Tuesday, October 1, 2013

Where we've been and where we are

Ok, four blog posts in 2013 is pretty sad.  Especially since I have plenty of things to blog about.

Let me 'splain.  No there is too much.  Let me sum up.
  • We lived in Oregon.  
  • We moved to Montana.

Hmm, it is as I long suspected - summing up does not make interesting reading.

Unfortunately, if I put everything I want to say into one post it will be more of a novella.  So I think I'll do this in at least two posts (which will probably still both be long...).

Part 1: Where we've been and Part 2: Where we are.

Part 1:

Where we've been - Geographically

We spent 11 months in the lovely but wet state of Oregon.  It was nice.  When the sun shone it was very nice and there are good things to remember, especially from the sunny summer.

Geographical Place #1: Mt Rainier

Oregon and Washington are peppered with volcanoes. You'll just be driving along a highway, minding your own business when someone will gasp because suddenly, over everything else, there looms a silent volcano.

But we all know that it's the silent ones you have to watch.

They are simultaneously mesmerizingly beautiful and incredibly creepy.  Because you know they're just biding their time until they become this...

Geographical Place #2: Mt. St. Helens

This volcano is noticeably less beautiful than the last, eh?  That's because one sunny spring day 30 years ago it blew up and destroyed everything around it.  And they tell you that while you're standing at the base of it.  Things like, "The point where you are standing was incinerated 2.3 seconds after the main eruption.  Here are a bunch of creepy informational posters about all the people we know who died because the mountain suddenly killed them."

Thankfully the semi-morbid nature of the information was balanced by the fact that there was a plate on the floor attached to a seismograph that the children were supposed to stomp on.  "As hard as I can?!?"  Yes honey, stomp away.  Watch the needle move.  Or just stomp, because we all know stomping is more fun than watching needles.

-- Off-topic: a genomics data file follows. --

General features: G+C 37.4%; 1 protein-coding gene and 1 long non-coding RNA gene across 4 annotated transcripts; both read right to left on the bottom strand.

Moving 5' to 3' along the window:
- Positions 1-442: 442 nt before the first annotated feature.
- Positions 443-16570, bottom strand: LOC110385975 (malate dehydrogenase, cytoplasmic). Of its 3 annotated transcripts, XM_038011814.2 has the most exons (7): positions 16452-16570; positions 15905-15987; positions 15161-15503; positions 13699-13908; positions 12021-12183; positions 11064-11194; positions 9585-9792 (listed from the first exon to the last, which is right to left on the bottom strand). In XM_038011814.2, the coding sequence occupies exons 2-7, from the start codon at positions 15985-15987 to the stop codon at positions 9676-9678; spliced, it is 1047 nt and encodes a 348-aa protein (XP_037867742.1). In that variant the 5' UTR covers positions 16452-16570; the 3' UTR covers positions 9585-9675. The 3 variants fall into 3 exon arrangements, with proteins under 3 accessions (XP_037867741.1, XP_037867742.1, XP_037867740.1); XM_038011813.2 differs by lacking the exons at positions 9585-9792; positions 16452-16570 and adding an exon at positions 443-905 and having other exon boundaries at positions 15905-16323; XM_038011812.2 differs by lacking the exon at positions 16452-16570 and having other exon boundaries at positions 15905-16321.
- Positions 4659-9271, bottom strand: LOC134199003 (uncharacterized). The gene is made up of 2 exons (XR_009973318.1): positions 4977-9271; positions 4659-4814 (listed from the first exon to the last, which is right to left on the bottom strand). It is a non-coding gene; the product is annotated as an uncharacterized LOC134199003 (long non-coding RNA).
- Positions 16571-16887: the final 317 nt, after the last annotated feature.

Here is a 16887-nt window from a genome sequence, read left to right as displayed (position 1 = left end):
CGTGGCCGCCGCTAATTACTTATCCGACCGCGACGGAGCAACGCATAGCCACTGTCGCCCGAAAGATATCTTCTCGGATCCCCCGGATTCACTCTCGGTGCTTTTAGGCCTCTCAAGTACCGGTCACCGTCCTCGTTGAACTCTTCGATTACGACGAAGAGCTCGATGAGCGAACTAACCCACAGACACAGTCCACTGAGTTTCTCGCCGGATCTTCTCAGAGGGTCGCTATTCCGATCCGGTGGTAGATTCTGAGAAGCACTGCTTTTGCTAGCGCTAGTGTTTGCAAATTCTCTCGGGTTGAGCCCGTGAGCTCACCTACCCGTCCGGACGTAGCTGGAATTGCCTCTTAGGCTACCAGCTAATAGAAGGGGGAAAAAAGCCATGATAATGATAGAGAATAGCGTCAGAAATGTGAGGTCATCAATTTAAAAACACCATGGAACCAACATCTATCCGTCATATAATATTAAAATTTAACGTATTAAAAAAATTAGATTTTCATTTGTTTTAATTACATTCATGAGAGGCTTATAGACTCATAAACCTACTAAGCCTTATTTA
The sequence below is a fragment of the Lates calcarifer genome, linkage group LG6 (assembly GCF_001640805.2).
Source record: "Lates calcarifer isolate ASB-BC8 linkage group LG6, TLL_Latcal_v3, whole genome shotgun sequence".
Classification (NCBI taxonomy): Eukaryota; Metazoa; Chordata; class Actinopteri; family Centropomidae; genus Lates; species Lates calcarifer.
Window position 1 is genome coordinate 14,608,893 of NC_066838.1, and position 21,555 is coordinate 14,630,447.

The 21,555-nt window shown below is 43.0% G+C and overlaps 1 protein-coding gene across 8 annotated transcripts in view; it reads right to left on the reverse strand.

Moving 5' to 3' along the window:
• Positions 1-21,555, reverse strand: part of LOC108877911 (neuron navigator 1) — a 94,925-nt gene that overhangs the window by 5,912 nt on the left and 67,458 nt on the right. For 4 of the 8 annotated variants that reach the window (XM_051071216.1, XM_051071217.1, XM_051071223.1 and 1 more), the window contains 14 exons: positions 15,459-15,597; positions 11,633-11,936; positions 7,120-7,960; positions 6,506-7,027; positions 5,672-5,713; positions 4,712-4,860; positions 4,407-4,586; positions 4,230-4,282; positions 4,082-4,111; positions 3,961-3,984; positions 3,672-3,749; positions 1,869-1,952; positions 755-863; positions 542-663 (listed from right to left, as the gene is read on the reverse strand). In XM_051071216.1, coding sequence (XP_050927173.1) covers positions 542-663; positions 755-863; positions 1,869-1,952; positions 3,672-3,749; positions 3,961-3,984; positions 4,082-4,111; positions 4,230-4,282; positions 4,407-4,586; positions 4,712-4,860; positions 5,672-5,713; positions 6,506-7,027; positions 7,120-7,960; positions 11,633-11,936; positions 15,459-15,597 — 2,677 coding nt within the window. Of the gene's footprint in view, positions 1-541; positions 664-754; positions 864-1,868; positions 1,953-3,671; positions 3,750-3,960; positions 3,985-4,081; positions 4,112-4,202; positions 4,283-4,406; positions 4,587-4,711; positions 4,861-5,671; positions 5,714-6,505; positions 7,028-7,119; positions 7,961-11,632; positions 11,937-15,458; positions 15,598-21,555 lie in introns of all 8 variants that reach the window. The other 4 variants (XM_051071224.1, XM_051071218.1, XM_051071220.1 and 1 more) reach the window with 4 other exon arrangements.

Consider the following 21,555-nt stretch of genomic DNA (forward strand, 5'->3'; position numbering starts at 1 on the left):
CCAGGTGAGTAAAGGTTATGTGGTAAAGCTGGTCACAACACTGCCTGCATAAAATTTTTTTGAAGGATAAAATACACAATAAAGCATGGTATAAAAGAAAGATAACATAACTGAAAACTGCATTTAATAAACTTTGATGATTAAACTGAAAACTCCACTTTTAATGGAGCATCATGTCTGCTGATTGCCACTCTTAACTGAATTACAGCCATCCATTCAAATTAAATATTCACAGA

Geographical Place #3: The Pacific Ocean
We did get to go to the beach quite a few times.

Dalton had fun in the waves.

In the ice cold waves.

I tried, but the ocean water was freezing the blood in my feet and then trying to send blood ice cubes back up my legs into the rest of my body.  I'm married to a doctor and I've watched enough TV to know that once that ice-blood reached my heart I was going to die.  I had to go back onto dry land.  For the good of my children.

Thankfully Belle and Liam wanted nothing to do with the water and someone had to supervise them.

Belle was in love with her swimsuit.  You'll notice that she's the only one not fully clothed.  I guess Belle's blood is unfreezable.

Liam often found deep sand pits that other beach-goers had dug.  Yes, I know his eyes are closed.  It's challenging to photograph a hyper 2-year-old at the beach.  This was the only picture out of 46 of them that even showed his face.  Picture big brown eyes and there ya have it.

And look!  Even a picture of Jason and me.  Unheard of, I know.  That bright light above me is my halo.  Those things just don't photograph clearly.

Three tiny children...one big world.

Where we've been - Educationally

Educational Subject #1: Botany

We homeschool, so what do we do when summer gets a little boring?  Scour Pinterest for science experiments, pick the easiest one that requires minimal preparation, uses things from around the house and ends up with a pretty result.

Like dying white carnations by putting them in colored water.  How cheery are these?
image credit